I’ve been getting a lot of requests to write a blog post about my work and here it finally is!
We’re back from our break in the US feeling (hopefully) a little recharged and working again! We both now officially have full-year visas meaning we’re actually allowed to stay. I know we’ve probably said something about visas every blog post since we got to Rwanda, but this might actually be the last mention until they expire next year! (Update: Just kidding! We now have to go back to immigration and apply for resident cards so we can travel to Uganda for free.)
So a couple weeks before we moved, I was accepted to a position as a Salesforce consultant at a women’s college in Kigali, called The Akilah Institute. Not exactly my dream position, but I accepted it as the school seemed really amazing, the people I interviewed with were great, and there was the potential for the role to turn into a product manager position. I also really wanted to try pursuing something different from web development and this at least seemed like a step in a new direction.
During the first few months on the job, my work mainly focused on training and managing their new Salesforce admin hire, named Moses. I was very happy to be more on the education side of things than on the admin / data entry and training people here on technology has been a very interesting and eye-opening experience, albeit sometimes a little frustrating. Growing up around computers and technology, we learn from a very young age how to interact with computers and how to get them to do what we want. That might sound obvious or like not that big of a deal, but teaching people who grew up in a culture where no one owns a computer (many of the computer classes in public high schools use printouts of keyboards to teach typing) has taught me how much of an impact that exposure has had. One of the biggest things I’ve been working on at Akilah is cleaning up their data. Wohoo, exhilarating right? Not at all. It’s the worst. But luckily Moses seems to actually love doing it so I’ve been able to focus on creating best practices and leading trainings so that he can take over the admin work. The biggest hurtle to all of this has been helping people understand why it’s actually important.
Example: The recruitment office has prospective students fill out forms and write down what major they’re interested in. Before I started reviewing the process, these forms would come back with every possible variation of a major’s name (Information Systems, IS, Info Sys, INFORMATION SYSTEMS, Computer Science, Computers, Comp, etc.). If you aren’t having to enter this information into a computer, then there’s nothing really wrong with this approach since everyone at Akilah knows what you mean. However, what we’ve learned growing up in a tech-centered culture is that computers are generally pretty bad at interpreting so you have to be specific and you have to use the same words/wording every time. If Akilah wants to be able to generate a report of all prospective students who are interested in the Information Systems major, then we can’t have some prospective students listed with IS and others listed with Comp. But that isn’t easy to understand if you haven’t grown up around computers, so telling someone that they have to enter “Information Services”, with no abbreviations or variations, every time can be a little confusing and requires some convincing.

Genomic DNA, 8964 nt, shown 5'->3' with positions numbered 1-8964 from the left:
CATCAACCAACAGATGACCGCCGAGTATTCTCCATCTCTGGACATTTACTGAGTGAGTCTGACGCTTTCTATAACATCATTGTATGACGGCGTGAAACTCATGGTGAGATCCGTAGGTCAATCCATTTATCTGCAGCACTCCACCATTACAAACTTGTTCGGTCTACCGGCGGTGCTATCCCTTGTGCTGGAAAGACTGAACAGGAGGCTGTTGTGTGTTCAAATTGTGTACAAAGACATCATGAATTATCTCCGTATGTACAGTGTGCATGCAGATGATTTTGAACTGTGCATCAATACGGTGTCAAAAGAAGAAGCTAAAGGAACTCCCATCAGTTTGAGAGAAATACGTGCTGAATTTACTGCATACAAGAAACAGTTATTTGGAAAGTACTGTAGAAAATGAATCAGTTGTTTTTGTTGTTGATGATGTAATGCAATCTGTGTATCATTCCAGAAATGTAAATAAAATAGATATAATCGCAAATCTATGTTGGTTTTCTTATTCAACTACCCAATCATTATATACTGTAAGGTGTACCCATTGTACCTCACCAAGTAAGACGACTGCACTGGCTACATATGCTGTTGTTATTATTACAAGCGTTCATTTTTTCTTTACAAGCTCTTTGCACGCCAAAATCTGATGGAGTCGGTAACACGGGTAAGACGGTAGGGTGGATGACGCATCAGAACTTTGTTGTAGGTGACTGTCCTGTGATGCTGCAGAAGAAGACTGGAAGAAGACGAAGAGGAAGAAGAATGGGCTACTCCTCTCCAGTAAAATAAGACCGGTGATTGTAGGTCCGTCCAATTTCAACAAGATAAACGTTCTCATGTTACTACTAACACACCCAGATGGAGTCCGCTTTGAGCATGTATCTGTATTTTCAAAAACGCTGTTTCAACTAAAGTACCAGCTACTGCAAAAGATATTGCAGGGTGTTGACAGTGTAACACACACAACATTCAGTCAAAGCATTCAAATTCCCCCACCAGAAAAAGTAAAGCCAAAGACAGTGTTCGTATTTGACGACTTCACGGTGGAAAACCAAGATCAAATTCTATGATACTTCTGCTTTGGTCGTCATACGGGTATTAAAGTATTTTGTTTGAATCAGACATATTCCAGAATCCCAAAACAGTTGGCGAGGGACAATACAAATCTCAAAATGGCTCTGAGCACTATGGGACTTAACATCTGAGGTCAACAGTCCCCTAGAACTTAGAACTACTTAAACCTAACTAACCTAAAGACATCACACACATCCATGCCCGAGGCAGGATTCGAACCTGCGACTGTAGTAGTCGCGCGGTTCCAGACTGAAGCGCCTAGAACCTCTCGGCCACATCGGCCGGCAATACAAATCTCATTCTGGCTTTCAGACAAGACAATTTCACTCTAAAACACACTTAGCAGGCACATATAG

The best approach to getting people to understand the importance of this constancy has been to show them what the data looks like after it has been entered into the database and show them the reports. Things are definitely improving, but I’ve also come away with a much greater appreciation for my early exposure to computers and a better understanding of where people who didn’t have this exposure are coming from.
In the past month, I’ve transitioned from Salesforce consultant to a product manager role for an Akilah product called MindSky. The app, started a couple years ago, tries to help connect recent college graduates of Akilah to businesses looking to hire recent graduates. It’s my first time in a managerial role and I still can’t decide if I like managing. Coming from a position as a producer, management sometimes feels like twice the responsibility and no ability to actually do the work you need done. However, when things do get completed and people complement the work, you’re the one that gets the credit 😉
I also got to attend the Akilah Institute graduation this year and it was pretty awesome with tons of music and dancing. Here are some pictures and videos!